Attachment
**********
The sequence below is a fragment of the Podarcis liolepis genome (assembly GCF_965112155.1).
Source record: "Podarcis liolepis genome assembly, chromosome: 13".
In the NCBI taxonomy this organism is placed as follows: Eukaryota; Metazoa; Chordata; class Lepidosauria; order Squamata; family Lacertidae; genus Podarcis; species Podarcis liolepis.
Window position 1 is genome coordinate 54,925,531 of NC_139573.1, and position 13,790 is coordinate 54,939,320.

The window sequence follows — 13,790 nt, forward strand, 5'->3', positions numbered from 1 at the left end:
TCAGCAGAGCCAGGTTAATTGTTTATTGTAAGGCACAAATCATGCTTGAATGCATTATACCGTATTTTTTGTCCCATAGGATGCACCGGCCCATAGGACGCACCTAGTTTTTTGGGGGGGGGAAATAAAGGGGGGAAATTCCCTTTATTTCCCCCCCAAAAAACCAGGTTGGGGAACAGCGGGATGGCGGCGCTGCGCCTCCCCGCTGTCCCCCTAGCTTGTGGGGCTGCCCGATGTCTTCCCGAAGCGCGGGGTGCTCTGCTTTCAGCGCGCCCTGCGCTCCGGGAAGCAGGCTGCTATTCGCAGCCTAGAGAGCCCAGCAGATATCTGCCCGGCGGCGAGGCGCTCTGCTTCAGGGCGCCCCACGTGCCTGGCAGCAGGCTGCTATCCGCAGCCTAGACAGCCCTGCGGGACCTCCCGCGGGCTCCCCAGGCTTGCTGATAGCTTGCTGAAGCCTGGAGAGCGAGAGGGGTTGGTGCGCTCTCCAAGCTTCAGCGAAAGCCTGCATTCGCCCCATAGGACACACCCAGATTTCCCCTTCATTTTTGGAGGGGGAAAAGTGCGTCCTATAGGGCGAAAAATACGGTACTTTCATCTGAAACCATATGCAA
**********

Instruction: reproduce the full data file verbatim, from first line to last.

The sequence below is a fragment of the Podarcis liolepis genome (assembly GCF_965112155.1).
Source record: "Podarcis liolepis genome assembly, chromosome: 13".
In the NCBI taxonomy this organism is placed as follows: Eukaryota; Metazoa; Chordata; class Lepidosauria; order Squamata; family Lacertidae; genus Podarcis; species Podarcis liolepis.
Window position 1 is genome coordinate 54,925,531 of NC_139573.1, and position 13,790 is coordinate 54,939,320.

The window sequence follows — 13,790 nt, forward strand, 5'->3', positions numbered from 1 at the left end:
TCAGCAGAGCCAGGTTAATTGTTTATTGTAAGGCACAAATCATGCTTGAATGCATTATACCGTATTTTTTGTCCCATAGGATGCACCGGCCCATAGGACGCACCTAGTTTTTTGGGGGGGGGAAATAAAGGGGGGAAATTCCCTTTATTTCCCCCCCAAAAAACCAGGTTGGGGAACAGCGGGATGGCGGCGCTGCGCCTCCCCGCTGTCCCCCTAGCTTGTGGGGCTGCCCGATGTCTTCCCGAAGCGCGGGGTGCTCTGCTTTCAGCGCGCCCTGCGCTCCGGGAAGCAGGCTGCTATTCGCAGCCTAGAGAGCCCAGCAGATATCTGCCCGGCGGCGAGGCGCTCTGCTTCAGGGCGCCCCACGTGCCTGGCAGCAGGCTGCTATCCGCAGCCTAGACAGCCCTGCGGGACCTCCCGCGGGCTCCCCAGGCTTGCTGATAGCTTGCTGAAGCCTGGAGAGCGAGAGGGGTTGGTGCGCTCTCCAAGCTTCAGCGAAAGCCTGCATTCGCCCCATAGGACACACCCAGATTTCCCCTTCATTTTTGGAGGGGGAAAAGTGCGTCCTATAGGGCGAAAAATACGGTACTTTCATCTGAAACCATATGCAA